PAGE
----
When I came through the door, I heard piercing beeps coming from somewhere in my home. I wondered if the sound was coming from a faulty smoke detector or an answering machine gone mad! I entered my office and noticed that the sound was coming from my computer case. A touch of the mouse produced a message on my monitor about a temperature threshold being approached. I discovered that one of the fans inside my computer's case had failed and the temperature inside the case was rising to an "uncomfortable" level.
I was fortunate to get the warning, because if the temperature threshold had been reached, my computer would have abruptly shut down-which, ironically, may have caused file damage unrelated to the heat.
With high temperature records being shattered in California this summer, it's a good time to review the importance of maintaining your computer's ideal temperature.
In general, computers work best in environments with temperatures that are the same as or slightly cooler than temperatures that are comfortable for humans. If the room is too hot for you, then the temperature isn't ideal for your computer either.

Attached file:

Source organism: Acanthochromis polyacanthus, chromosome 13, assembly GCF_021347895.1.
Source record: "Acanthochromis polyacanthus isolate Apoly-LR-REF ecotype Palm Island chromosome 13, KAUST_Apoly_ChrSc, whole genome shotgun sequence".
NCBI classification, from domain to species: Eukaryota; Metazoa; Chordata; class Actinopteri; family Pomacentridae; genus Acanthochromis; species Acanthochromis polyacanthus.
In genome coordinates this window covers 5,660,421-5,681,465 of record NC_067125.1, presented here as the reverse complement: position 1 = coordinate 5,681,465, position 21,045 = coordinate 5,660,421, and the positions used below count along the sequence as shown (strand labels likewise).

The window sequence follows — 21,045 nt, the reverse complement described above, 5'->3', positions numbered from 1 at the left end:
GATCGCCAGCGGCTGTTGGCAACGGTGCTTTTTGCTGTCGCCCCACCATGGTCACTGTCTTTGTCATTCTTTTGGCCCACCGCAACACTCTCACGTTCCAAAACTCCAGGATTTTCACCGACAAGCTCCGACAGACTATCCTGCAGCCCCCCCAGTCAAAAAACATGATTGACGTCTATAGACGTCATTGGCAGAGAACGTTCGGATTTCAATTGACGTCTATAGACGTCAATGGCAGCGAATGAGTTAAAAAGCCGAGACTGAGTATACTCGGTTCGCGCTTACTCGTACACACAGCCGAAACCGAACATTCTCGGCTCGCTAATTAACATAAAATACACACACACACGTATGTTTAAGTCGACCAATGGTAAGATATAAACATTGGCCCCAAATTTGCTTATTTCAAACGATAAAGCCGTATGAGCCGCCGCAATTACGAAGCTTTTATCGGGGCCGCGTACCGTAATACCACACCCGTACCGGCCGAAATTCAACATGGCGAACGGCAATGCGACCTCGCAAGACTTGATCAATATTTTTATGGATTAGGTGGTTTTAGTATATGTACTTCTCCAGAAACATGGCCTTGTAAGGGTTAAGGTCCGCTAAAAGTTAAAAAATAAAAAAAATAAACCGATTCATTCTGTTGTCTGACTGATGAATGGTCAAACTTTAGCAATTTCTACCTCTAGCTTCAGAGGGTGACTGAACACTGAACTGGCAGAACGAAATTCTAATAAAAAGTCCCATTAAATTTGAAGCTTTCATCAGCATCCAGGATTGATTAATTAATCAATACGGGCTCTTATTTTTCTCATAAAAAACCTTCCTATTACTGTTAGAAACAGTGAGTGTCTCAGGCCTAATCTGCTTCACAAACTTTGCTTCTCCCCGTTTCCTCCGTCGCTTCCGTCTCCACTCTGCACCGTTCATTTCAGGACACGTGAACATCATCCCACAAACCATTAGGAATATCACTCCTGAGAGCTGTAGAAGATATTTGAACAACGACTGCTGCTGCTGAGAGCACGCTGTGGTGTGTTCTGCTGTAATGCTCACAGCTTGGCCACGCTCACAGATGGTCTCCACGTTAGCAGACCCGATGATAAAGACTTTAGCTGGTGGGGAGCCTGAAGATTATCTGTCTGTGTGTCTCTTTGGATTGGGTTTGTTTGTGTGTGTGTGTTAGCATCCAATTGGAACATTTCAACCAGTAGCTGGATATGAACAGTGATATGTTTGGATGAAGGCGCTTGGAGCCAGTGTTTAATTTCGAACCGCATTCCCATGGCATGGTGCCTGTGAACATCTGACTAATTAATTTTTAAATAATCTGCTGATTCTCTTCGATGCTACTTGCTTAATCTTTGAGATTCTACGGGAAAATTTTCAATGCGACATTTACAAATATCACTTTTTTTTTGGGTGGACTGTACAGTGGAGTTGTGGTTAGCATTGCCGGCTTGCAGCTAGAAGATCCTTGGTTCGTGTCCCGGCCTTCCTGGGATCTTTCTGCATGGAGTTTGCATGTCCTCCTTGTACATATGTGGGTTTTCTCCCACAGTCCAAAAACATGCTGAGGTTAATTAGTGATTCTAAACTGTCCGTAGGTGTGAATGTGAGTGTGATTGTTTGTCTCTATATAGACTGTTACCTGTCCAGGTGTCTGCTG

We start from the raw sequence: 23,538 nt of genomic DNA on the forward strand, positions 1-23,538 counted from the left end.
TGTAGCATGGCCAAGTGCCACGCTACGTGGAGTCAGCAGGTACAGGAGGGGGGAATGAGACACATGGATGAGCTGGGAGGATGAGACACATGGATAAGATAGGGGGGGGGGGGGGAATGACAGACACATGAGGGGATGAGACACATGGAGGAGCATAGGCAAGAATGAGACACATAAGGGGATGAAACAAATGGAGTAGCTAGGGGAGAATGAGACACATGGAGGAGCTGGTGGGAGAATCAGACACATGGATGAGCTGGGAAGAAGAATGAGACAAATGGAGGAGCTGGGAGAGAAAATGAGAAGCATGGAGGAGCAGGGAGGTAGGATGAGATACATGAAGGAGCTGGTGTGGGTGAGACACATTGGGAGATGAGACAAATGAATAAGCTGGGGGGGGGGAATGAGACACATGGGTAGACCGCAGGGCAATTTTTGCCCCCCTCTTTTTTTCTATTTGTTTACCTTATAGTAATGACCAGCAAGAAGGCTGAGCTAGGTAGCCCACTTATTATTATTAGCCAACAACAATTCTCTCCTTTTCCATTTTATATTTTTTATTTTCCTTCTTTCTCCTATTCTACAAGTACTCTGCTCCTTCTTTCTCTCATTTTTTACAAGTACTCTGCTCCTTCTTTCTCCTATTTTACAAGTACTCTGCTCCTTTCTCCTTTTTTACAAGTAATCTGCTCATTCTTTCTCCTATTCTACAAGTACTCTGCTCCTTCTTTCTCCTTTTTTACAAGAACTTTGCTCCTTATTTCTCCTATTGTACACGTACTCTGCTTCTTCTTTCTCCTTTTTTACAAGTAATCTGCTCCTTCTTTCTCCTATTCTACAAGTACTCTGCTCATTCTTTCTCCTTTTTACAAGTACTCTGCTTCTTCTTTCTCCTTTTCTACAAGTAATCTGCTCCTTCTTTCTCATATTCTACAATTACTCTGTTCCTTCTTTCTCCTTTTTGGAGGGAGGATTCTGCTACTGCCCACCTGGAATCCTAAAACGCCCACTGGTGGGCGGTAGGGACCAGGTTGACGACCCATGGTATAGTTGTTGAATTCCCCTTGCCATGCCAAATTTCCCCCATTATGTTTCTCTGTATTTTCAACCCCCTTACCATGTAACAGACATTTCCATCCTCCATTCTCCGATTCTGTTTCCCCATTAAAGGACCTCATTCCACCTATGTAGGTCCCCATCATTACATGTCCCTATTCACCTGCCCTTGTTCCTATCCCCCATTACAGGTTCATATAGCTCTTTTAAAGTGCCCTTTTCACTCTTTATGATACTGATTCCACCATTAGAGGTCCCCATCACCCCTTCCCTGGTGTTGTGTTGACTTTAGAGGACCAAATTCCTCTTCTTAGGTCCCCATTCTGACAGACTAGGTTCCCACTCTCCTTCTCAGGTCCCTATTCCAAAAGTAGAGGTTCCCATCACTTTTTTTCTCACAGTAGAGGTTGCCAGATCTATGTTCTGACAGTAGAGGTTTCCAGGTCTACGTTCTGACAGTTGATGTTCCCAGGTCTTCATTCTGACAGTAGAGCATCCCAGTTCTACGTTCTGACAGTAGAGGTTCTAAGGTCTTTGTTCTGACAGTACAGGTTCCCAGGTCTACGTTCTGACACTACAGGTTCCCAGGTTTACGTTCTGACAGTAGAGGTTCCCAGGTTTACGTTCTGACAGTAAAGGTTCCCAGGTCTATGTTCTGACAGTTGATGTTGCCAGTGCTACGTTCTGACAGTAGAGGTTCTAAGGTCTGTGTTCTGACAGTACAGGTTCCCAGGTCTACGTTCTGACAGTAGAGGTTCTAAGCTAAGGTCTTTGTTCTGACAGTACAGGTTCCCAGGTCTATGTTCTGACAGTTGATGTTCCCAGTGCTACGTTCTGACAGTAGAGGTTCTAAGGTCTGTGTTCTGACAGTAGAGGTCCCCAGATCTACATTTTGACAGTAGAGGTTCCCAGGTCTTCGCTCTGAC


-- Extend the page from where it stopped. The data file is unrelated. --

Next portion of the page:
Many business computers remain on in offices over the weekend while the air conditioning is turned off. In this case, the high room temperature of a non-air-conditioned office can combine with the higher temperature inside the computer's case to cause overheating. An overheated hard drive can cause file damage and even fail completely. If you must leave your computer running at work after hours or over the weekend be sure that room temperature is maintained accordingly.
Your computer should also have plenty of space for proper ventilation. If you have the back of your desktop computer pressed up against a wall, separate it from the wall by a few inches so the warm air inside can vent properly. I sometimes see desktop computer cases stuck inside an enclosed cabinet (for aesthetic purposes) with a rear grommet hole large enough for only the computer's cords. In this case, keeping the cabinet door at least partially open while the computer is on or finding a new location for the computer is the best solution.
Occasionally clean out the dust in your computer's case. Common household dust does not harm the components of your computer except that it can act as a blanket. This blanket insulates components, preventing them from releasing heat as they should. If you notice "dust bunnies" clinging to the computer's vent then it's a good time to invest in a can of compressed air. Take your computer out to the driveway or parking lot, open the case and blow it out.
With some forethought and preparation, we and our computers will be better equipped to take the heat!